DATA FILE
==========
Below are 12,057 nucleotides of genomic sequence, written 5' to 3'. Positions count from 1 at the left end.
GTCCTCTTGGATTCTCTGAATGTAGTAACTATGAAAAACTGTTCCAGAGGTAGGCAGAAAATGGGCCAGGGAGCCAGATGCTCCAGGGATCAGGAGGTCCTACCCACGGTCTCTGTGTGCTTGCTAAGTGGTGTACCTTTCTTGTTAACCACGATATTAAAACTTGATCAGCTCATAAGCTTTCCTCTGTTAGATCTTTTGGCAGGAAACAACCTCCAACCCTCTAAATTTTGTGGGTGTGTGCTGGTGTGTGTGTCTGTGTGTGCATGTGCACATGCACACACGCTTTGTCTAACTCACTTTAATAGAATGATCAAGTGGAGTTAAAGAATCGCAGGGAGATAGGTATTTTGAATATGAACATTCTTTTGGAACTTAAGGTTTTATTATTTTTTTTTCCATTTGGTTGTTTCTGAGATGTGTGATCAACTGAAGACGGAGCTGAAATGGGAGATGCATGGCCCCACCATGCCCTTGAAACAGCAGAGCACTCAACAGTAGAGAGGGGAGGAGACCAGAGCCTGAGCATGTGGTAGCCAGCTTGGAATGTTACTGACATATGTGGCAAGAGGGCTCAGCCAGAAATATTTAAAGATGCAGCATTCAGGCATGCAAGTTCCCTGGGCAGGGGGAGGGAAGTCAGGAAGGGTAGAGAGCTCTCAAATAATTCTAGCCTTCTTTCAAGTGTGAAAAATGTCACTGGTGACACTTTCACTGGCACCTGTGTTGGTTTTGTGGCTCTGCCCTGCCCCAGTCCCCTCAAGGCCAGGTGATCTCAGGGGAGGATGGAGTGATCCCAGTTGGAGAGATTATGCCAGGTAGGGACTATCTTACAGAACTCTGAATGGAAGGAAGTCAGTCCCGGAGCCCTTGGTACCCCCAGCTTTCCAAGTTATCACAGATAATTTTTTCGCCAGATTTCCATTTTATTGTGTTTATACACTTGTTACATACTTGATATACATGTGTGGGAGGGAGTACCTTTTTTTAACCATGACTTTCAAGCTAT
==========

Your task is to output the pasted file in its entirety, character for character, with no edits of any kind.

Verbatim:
Below are 12,057 nucleotides of genomic sequence, written 5' to 3'. Positions count from 1 at the left end.
GTCCTCTTGGATTCTCTGAATGTAGTAACTATGAAAAACTGTTCCAGAGGTAGGCAGAAAATGGGCCAGGGAGCCAGATGCTCCAGGGATCAGGAGGTCCTACCCACGGTCTCTGTGTGCTTGCTAAGTGGTGTACCTTTCTTGTTAACCACGATATTAAAACTTGATCAGCTCATAAGCTTTCCTCTGTTAGATCTTTTGGCAGGAAACAACCTCCAACCCTCTAAATTTTGTGGGTGTGTGCTGGTGTGTGTGTCTGTGTGTGCATGTGCACATGCACACACGCTTTGTCTAACTCACTTTAATAGAATGATCAAGTGGAGTTAAAGAATCGCAGGGAGATAGGTATTTTGAATATGAACATTCTTTTGGAACTTAAGGTTTTATTATTTTTTTTTCCATTTGGTTGTTTCTGAGATGTGTGATCAACTGAAGACGGAGCTGAAATGGGAGATGCATGGCCCCACCATGCCCTTGAAACAGCAGAGCACTCAACAGTAGAGAGGGGAGGAGACCAGAGCCTGAGCATGTGGTAGCCAGCTTGGAATGTTACTGACATATGTGGCAAGAGGGCTCAGCCAGAAATATTTAAAGATGCAGCATTCAGGCATGCAAGTTCCCTGGGCAGGGGGAGGGAAGTCAGGAAGGGTAGAGAGCTCTCAAATAATTCTAGCCTTCTTTCAAGTGTGAAAAATGTCACTGGTGACACTTTCACTGGCACCTGTGTTGGTTTTGTGGCTCTGCCCTGCCCCAGTCCCCTCAAGGCCAGGTGATCTCAGGGGAGGATGGAGTGATCCCAGTTGGAGAGATTATGCCAGGTAGGGACTATCTTACAGAACTCTGAATGGAAGGAAGTCAGTCCCGGAGCCCTTGGTACCCCCAGCTTTCCAAGTTATCACAGATAATTTTTTCGCCAGATTTCCATTTTATTGTGTTTATACACTTGTTACATACTTGATATACATGTGTGGGAGGGAGTACCTTTTTTTAACCATGACTTTCAAGCTAT